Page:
MythTV or TiVo?
January 4, 2005 7:52 PM   Subscribe

My long-out-of-warranty TiVo just died. Do I go MythTV or TiVo? [mi]
posted by eschatfische to Technology (16 answers total)
Go with TiVo. Get a refurbished TiVo from (if available) for like $50ish.
posted by riffola at 7:56 PM on January 4, 2005

Response by poster: Yep, I'm aware of this previous AskMe article, but it doesn't answer my question. I also found this helpful comparison guide, but it doesn't answer a few questions I have about general usability.

Background: My 4-year-old Series 1 TiVo bit the dust while I was away for Christmas. It still records video, but the audio is shot. After trying different outputs and setups, I finally traced the problem to a failed voltage regulator, which given the age of my TiVo and the effort involved really isn't worth fixing.

Now, I've been building PCs since the 80's, and I've installed and used not just Windows but also Linux, OS/2, Solaris, and my latest love, my PowerBook. I'm not afraid of the time it would take to set up a MythTV box -- I realize it's a mess of different Linux apps with different dependencies, and that's fine. I'm willing to invest a weekend or two into getting it working, and I even think it'd make a fun project.

Problem is, it'll be more expensive for me to set up than a new TiVo. It looks like an Antec Aria case, an Athlon nForce2 mATX board, an Athlon 2x00+, HSF, the appropriate RAM, a DVD drive, a Hauppage PVR-350 and a 300 gig hard drive will cost about $675. On the other hand, a 40-hour TiVo with a lifetime subscription costs $378 after rebate, and hacking it with that 300 gig drive will bring it to $528, $150 less.

I can do most of the cool "extra" features -- DVD burning, music playing, etc -- quite nicely with my PowerBook, so those don't make it worth the extra money in and of itself. Nor does burning shows to DVD, something I can't imagine doing.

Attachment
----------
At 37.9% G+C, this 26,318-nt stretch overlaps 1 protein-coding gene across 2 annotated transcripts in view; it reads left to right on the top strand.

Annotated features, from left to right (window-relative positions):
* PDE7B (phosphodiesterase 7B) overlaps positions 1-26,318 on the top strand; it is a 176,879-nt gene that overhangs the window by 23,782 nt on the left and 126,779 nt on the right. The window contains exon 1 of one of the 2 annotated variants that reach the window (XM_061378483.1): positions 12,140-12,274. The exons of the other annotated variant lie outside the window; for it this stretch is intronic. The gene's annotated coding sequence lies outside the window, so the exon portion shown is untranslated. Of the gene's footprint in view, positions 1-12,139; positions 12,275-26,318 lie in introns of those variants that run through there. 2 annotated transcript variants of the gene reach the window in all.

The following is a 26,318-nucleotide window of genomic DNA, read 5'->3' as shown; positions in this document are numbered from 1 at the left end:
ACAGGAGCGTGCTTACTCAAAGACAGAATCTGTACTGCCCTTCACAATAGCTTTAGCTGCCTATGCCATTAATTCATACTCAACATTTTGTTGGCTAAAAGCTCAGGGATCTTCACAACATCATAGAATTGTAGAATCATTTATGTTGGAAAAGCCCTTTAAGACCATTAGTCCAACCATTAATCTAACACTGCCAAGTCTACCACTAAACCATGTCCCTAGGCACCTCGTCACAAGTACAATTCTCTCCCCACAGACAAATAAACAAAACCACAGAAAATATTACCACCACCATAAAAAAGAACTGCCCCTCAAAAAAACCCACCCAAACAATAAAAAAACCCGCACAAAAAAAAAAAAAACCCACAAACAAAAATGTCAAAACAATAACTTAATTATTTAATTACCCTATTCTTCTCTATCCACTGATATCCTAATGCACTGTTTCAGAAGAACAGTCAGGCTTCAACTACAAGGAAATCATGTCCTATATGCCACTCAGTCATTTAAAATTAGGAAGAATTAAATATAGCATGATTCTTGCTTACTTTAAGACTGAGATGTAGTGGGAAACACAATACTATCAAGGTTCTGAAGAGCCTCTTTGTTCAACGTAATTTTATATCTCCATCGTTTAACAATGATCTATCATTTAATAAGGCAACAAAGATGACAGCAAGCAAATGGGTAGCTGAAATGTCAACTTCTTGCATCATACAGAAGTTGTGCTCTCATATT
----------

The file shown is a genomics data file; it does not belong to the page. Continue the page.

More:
Here's what I want:

1) Quiet. My TiVo's rather quiet, and it's in the room where I sleep. Will the Antec case be louder? If not, are there any home theater cases which will be as quiet as the TiVo?
2) Recovery. If there's a power outage, will everything restart without me having to log in and run commands?
3) Reliability. Does the application ever quit for no reason? Or become unresponsive? The TiVo's fairly laggy, but it's bulletproof. I don't want to have to go groping for a keyboard/mouse and screw around in X when I just want to watch TV.
4) Style / ergonomics. Assume I'll use the remote from my dead TiVo. Does the MythTV interface require more button presses than the TiVo for the same functions? Is it responsive or laggy?
5) Wishlists. Can MythTV store an arbitrary title or director's name -- something not in the listings currently -- and record it when it comes up? It looks like this feature is way behind.
6) Adjustable fast forward/rewind. Are there multiple speeds like TiVo?